YOU WERE BORN IN IRAN, SPENT YOUR YOUTH IN HONG KONG BUT YOU ARE BRITISH. WHY DOES THE MIDDLE COUNTRY SEEM TO HAVE A LONG-LASTING INFLUENCE ON YOUR ART?
Hong Kong was an overload on the senses — the neon lights, the volume of people, the sights and smells were intense. The energy is infectious and the juxtaposition of Western and Asian culture was everywhere — Chinese movies with English subtitles or Rambo movie posters with Chinese typography. I found it fascinating and still do. There is definitely an air of nostalgia about it for me, but it was so futuristic and still does feel like one of the most exciting cities in the world.
DO YOU STILL FEEL BRITISH DESPITE HAVING LIVED IN ASIA FOR SO LONG?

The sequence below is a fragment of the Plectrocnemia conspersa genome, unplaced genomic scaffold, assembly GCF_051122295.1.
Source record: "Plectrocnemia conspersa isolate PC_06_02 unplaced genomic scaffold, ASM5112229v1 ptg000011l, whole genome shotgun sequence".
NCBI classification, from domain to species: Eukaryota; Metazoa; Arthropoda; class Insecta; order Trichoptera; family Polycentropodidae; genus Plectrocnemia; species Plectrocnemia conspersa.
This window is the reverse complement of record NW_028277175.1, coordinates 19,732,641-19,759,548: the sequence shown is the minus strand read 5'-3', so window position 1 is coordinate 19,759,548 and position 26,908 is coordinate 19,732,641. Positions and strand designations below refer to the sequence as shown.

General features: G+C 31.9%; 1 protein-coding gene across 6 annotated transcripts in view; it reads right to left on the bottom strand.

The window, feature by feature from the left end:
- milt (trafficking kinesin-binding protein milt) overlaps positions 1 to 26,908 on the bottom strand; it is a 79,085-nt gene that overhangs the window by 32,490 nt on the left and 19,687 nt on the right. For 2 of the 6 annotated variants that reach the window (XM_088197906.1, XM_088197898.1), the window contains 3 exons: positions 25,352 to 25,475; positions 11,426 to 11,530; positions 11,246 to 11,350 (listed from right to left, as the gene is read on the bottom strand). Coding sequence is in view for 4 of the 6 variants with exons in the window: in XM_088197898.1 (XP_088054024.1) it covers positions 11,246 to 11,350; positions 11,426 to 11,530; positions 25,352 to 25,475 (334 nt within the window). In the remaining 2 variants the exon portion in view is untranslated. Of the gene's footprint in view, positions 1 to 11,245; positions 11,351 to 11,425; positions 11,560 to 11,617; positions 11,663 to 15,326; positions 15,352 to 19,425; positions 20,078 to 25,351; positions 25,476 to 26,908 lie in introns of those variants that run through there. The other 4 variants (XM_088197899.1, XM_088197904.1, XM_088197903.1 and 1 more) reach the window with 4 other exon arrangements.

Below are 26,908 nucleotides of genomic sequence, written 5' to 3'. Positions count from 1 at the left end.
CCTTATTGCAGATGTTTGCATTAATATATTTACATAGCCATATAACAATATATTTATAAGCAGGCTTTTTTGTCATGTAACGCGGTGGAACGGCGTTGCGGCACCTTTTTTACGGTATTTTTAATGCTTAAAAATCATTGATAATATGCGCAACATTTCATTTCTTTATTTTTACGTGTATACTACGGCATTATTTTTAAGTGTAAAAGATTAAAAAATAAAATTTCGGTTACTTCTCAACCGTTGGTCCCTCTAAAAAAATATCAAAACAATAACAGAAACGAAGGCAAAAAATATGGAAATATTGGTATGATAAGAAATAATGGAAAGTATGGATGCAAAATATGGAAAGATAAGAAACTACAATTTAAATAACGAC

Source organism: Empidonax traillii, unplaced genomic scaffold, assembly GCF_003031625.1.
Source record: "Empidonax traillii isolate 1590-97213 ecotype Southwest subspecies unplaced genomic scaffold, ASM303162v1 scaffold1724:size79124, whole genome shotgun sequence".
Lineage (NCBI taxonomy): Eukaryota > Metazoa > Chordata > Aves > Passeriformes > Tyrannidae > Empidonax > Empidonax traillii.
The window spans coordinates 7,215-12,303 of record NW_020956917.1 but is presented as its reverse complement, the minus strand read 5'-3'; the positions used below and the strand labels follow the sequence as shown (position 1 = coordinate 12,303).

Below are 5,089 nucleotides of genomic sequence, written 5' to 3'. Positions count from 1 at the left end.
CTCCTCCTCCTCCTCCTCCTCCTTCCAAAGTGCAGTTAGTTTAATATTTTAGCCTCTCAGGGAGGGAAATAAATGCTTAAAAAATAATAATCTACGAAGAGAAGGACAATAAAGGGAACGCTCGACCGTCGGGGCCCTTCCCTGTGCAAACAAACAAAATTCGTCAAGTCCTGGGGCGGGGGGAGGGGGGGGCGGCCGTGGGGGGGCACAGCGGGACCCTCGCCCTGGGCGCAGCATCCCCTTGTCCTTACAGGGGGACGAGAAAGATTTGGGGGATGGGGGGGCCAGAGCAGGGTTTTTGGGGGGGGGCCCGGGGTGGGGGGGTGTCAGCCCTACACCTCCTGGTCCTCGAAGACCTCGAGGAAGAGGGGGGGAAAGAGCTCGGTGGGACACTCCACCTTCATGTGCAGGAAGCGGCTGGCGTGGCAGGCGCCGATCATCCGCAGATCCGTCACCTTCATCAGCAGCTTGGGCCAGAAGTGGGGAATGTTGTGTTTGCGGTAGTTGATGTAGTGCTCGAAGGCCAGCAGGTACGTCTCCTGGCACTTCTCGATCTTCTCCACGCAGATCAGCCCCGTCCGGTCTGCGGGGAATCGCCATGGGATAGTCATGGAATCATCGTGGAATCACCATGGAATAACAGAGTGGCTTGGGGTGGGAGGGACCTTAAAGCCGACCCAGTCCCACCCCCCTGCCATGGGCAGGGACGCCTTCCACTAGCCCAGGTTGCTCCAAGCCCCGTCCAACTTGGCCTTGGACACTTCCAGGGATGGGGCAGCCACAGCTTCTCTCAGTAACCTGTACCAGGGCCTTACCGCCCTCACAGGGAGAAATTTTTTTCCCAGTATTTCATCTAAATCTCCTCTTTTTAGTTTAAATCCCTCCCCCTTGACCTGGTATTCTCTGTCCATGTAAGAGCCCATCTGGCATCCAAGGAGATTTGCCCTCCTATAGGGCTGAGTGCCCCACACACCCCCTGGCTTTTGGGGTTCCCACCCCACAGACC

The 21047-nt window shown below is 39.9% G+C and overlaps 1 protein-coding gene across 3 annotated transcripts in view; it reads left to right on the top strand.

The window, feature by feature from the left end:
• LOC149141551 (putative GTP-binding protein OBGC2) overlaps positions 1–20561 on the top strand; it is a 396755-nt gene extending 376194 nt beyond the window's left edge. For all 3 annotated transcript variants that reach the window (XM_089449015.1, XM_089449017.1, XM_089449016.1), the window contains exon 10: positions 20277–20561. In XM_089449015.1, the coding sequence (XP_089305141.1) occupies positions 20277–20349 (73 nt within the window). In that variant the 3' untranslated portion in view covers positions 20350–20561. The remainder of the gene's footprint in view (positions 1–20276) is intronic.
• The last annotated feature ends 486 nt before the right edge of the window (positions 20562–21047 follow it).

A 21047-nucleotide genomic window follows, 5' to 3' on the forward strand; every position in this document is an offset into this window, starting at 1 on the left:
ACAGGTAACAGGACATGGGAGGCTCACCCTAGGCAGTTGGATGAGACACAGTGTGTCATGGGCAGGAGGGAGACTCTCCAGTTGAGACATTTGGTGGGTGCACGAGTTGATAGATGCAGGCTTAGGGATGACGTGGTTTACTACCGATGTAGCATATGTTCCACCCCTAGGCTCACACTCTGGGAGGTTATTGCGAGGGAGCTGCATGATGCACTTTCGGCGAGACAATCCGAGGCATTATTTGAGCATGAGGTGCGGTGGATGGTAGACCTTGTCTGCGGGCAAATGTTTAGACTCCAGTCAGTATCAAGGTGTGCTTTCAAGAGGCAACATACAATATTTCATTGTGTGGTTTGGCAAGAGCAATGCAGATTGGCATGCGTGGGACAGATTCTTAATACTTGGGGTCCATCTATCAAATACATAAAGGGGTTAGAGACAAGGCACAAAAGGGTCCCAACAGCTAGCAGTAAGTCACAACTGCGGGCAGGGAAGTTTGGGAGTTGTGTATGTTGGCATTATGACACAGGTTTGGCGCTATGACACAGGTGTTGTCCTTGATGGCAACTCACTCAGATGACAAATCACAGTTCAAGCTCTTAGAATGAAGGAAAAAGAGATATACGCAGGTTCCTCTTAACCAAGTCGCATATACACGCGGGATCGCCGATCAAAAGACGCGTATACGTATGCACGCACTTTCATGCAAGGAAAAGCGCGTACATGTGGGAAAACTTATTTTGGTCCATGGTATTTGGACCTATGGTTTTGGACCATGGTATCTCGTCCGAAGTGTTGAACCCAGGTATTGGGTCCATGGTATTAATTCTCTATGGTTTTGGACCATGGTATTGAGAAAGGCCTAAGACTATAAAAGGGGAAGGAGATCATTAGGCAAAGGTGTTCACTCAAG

I think I have a British sense of humour, but I’m not particularly patriotic about the UK. I still look to it as a benchmark for creativity and quality content, but I do enjoy a global perspective on all things like music, art and film. The former includes Mick Jagger, David Bowie, Kim Wilde and Boy George — UK icons who still resonate with the modern times.
MOJOKO SOUNDS FUNKY AND RATHER UNIVERSAL LIKE IT COULD COME FROM JAPAN, INDONESIA OR NIGERIA. WHEN DID YOU ADOPT THIS ARTIST NAME AND WHERE DID IT COME FROM?
Actually, the name comes from the printing process CMYK. I was playing with colour values on my computer and I noticed M=0, Y=0, K=0. It just resonated with me, and yes it felt like it could be African or Japanese or Indonesian. I loved that versatility of the moniker.
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